Ezgi Kaya


Ph.D. Student in Economics
Universitat Autònoma de Barcelona

RESEARCH

Publications

Gender Gaps in Spain: Policies and Outcomes over the Last Three Decades (with Nezih Guner and Virginia Sánchez-Marcos), SERIEs (the Journal of Spanish Economic Association), 5 (1),  61-103, 2014 [Download]
We document recent trends in gender equality in employment and wages in Spain. Despite an impressive decline in the gender gap in employment, females are still less likely to work than males: about 76% of working age males and 63% of working age females were employed in 2010. If females work they are more likely to be employed part time and with temporary contracts. The large increase in female employment, from 28% in 1977 to 63% in 2010, was accompanied by a significant decline in fertility. The gender gap in wages, after controlling for worker and job characteristics as well as for selection, is high. It was about 20% in 2010, quite close to its value in 1994. Furthermore, the gender gap in wages is driven mainly by differences in returns to individual characteristics. While women are more qualified than men in observable labor market characteristics, they end up earning less. There have been several important policy changes that try to help families reconcile family responsibilities with market work. The existing literature suggests that households do react to incentives generated by different policies and policy changes are at least partly responsible for changes in female labor supply. In recent decades, the large inflow of immigrants, who provided relatively cheap household services, allowed more educated women to enter the labor market. Policy challenges, however, remain.

Gini Decomposition by Gender: Turkish Case* (with Umit Senesen), Brussels Economic Review, 53(1), 59-83, 2010 [Download]
*Turkish Economic Association (TEK) Research Prize for Young Turkish Economists, Encouragement Prize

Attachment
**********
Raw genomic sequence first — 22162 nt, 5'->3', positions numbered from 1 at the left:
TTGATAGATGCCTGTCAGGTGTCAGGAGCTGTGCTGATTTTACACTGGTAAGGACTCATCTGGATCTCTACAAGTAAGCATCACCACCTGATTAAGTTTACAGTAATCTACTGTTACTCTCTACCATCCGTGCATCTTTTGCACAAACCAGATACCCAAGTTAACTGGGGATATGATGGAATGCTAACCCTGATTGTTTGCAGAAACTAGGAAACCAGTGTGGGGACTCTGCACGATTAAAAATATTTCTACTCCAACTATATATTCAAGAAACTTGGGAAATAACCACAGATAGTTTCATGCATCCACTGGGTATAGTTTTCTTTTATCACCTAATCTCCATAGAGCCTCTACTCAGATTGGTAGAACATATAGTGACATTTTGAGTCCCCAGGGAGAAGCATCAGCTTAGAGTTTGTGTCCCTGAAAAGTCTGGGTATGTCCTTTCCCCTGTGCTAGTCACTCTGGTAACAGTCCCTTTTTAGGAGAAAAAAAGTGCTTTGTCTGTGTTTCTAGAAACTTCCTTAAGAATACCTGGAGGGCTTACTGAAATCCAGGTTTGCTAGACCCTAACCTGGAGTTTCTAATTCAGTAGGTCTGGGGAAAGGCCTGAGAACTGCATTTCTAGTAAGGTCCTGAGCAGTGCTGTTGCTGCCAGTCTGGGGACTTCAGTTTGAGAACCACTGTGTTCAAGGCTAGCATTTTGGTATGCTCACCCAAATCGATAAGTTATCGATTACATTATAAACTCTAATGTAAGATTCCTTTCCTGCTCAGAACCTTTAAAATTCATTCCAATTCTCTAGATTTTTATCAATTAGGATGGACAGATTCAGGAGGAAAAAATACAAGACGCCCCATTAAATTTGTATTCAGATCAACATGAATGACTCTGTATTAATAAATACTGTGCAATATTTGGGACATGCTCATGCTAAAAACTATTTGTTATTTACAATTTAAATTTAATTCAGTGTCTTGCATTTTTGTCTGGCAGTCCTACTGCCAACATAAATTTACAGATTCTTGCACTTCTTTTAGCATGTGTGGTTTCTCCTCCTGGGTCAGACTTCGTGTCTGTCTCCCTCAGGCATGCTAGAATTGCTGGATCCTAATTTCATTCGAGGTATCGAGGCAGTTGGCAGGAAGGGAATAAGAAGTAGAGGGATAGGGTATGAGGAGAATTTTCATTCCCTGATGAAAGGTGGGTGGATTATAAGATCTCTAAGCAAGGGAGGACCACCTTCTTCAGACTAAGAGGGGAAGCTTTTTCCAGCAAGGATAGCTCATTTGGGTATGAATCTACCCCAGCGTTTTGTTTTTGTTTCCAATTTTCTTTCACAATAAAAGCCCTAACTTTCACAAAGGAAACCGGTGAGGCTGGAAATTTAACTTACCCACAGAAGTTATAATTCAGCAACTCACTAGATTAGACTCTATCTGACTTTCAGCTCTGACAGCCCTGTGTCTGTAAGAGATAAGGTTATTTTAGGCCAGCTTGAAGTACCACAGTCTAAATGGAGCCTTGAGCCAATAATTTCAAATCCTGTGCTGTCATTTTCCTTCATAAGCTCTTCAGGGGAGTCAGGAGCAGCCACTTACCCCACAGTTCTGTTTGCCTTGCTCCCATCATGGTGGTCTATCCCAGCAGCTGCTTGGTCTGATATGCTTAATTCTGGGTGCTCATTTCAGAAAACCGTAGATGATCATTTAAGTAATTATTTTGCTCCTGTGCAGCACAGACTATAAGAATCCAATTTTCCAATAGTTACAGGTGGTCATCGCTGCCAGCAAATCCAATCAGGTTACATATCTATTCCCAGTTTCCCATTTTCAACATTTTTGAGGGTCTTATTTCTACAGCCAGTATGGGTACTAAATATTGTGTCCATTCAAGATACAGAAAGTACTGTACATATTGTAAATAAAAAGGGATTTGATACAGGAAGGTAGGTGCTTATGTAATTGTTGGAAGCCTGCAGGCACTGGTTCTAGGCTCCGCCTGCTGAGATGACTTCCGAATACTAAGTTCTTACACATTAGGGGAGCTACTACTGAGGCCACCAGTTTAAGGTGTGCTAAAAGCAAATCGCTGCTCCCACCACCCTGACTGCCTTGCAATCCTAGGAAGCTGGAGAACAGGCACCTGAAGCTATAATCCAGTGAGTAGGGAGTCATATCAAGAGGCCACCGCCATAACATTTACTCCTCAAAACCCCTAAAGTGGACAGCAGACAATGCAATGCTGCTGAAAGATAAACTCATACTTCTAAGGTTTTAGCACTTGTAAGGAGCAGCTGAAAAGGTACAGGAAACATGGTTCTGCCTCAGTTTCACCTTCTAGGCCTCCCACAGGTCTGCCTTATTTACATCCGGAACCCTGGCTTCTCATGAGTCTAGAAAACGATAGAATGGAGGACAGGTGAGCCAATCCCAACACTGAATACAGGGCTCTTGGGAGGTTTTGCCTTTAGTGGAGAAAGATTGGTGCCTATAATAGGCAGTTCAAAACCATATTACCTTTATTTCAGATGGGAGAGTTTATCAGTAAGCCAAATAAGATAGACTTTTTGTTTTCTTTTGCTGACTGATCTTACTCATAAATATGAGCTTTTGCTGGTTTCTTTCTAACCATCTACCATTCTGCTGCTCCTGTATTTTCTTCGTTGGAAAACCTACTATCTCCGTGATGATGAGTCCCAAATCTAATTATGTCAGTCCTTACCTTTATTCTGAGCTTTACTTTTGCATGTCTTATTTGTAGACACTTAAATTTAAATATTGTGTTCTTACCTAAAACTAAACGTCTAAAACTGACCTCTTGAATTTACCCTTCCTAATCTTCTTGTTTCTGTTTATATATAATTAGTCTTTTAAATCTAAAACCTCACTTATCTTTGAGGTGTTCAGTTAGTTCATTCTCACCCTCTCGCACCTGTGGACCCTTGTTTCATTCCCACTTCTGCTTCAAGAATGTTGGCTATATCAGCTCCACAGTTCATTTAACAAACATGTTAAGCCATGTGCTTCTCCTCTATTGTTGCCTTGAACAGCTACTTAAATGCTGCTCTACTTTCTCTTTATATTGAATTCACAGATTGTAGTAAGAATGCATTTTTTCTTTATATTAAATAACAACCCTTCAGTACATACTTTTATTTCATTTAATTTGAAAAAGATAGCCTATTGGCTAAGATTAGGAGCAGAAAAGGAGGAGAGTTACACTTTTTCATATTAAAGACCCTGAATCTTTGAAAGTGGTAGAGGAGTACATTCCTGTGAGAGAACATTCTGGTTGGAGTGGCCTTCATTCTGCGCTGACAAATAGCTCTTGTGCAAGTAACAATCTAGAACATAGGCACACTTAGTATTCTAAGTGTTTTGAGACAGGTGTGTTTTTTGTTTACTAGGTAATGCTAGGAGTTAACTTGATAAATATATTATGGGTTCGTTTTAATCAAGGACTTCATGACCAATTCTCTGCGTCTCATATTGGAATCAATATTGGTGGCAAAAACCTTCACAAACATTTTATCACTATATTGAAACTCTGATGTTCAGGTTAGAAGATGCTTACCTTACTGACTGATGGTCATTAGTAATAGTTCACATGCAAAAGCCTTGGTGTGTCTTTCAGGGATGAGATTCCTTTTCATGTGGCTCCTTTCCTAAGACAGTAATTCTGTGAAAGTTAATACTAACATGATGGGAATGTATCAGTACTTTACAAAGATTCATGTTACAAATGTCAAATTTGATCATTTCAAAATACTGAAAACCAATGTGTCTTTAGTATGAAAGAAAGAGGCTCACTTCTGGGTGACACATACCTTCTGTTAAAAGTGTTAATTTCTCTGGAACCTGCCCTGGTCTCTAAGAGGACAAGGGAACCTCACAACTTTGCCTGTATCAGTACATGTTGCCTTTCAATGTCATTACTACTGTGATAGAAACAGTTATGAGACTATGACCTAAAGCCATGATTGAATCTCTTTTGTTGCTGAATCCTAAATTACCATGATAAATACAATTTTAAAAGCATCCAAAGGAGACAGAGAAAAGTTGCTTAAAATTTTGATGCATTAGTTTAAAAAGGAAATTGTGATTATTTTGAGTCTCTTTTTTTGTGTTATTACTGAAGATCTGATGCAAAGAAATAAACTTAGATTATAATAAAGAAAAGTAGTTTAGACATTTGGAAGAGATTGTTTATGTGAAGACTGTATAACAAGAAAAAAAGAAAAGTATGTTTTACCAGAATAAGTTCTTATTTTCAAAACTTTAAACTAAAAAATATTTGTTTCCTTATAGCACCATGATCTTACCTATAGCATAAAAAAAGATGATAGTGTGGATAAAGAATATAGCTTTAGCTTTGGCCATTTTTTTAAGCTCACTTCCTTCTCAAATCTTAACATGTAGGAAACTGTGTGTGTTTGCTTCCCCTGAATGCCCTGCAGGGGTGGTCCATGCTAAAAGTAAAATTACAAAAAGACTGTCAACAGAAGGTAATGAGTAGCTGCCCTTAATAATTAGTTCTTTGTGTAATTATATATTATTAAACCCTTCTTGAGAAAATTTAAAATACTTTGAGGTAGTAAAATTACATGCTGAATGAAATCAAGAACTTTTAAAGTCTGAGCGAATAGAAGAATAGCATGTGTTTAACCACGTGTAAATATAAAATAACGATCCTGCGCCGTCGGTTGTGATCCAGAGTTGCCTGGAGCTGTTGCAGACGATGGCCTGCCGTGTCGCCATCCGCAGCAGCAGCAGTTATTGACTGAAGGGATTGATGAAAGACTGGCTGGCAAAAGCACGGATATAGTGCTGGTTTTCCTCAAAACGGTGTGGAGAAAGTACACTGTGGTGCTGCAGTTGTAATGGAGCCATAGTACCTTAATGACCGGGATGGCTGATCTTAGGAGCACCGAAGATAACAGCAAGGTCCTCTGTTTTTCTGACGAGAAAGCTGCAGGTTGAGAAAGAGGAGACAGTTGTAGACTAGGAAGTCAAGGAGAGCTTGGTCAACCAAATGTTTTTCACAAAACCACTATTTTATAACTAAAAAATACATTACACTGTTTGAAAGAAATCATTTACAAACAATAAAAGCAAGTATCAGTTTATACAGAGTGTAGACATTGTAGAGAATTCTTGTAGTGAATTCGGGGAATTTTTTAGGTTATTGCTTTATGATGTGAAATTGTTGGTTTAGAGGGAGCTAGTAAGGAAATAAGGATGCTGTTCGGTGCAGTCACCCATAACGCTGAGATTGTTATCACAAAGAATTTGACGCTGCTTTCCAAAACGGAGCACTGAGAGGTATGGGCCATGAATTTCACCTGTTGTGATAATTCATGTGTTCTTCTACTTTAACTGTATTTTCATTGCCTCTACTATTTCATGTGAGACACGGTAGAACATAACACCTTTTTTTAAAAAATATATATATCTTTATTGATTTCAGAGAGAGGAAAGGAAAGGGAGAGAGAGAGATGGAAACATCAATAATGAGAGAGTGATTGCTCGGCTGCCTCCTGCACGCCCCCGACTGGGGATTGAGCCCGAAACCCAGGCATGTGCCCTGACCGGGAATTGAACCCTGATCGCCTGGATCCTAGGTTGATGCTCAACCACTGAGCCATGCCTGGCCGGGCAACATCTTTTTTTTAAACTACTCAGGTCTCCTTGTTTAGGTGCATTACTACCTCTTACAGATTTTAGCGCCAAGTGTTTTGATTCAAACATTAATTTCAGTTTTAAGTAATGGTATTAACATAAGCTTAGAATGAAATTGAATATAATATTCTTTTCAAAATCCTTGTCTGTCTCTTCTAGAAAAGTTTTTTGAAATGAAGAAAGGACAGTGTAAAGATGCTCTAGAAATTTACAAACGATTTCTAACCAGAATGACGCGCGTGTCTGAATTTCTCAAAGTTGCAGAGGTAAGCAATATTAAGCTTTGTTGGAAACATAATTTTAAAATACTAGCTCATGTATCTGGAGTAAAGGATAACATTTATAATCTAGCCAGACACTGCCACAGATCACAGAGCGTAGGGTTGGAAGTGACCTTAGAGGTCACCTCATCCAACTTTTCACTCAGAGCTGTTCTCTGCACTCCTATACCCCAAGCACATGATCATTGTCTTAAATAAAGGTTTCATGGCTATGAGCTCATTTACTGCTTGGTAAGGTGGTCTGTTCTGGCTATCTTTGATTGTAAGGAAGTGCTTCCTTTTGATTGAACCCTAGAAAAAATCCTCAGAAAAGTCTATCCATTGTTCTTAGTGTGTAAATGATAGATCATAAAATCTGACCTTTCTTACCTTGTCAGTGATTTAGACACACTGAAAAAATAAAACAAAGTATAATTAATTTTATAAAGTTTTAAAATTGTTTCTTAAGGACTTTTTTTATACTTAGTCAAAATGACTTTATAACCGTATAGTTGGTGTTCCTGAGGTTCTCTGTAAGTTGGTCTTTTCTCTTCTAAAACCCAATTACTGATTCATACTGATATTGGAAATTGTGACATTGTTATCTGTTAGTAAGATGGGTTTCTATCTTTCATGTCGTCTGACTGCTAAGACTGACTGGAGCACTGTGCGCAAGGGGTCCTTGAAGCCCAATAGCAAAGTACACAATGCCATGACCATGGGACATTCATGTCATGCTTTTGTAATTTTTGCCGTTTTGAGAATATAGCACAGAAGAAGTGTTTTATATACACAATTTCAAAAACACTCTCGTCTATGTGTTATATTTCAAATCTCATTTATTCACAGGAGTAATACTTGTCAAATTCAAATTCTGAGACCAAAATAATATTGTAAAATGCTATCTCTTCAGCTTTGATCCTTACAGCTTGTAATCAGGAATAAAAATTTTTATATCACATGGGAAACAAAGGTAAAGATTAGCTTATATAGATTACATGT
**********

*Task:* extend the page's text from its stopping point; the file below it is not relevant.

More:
The aim of this paper is to reveal the gender inequalities in income distribution for Turkey by using decomposition of Gini coefficient, a common income inequality measure. A new decomposition method, Dagum's approach for decomposition of the Gini coefficient is used in the study. In the analysis, the decomposition of the Gini coefficient by gender is applied to Turkish individuals twice. First Gini coefficient for total disposable income is decomposed to examine the gender disparities in individual income distribution. Here disposable income inequality is examined on the basis of female-male, illiterate-primary-secondary-tertiary education levels, urban-rural areas, agricultural-non-agricultural sectors. Second, Gini coefficient for wage-income is partitioned to its components to define wage gap between males and females. The wage-income inequality is also examined on the basis of gender, education levels, urban-rural areas, as well as public, private and state economic enterprises (SEE). The data used here are the incomes of Turkish individuals and come from 2005 Household Budget Survey conducted by Turkish Statistical Institute (TURKSTAT). The decomposition of Gini coefficient presented that the contribution of inequalities between genders is more influential in income distribution than in wage-income distribution and the portion of inequality between genders in other income factors to the total income inequality is more than it is in wage-income. Lastly, another class of decomposable income inequality measures, generalized entropy indexes are decomposed by gender and the differences between Gini decomposition and generalized entropy indexes are examined.


Working Papers

Heterogeneous Couples, Household Interactions and Labor Supply Elasticities of Married Women, Manuscript, 2013 [Download]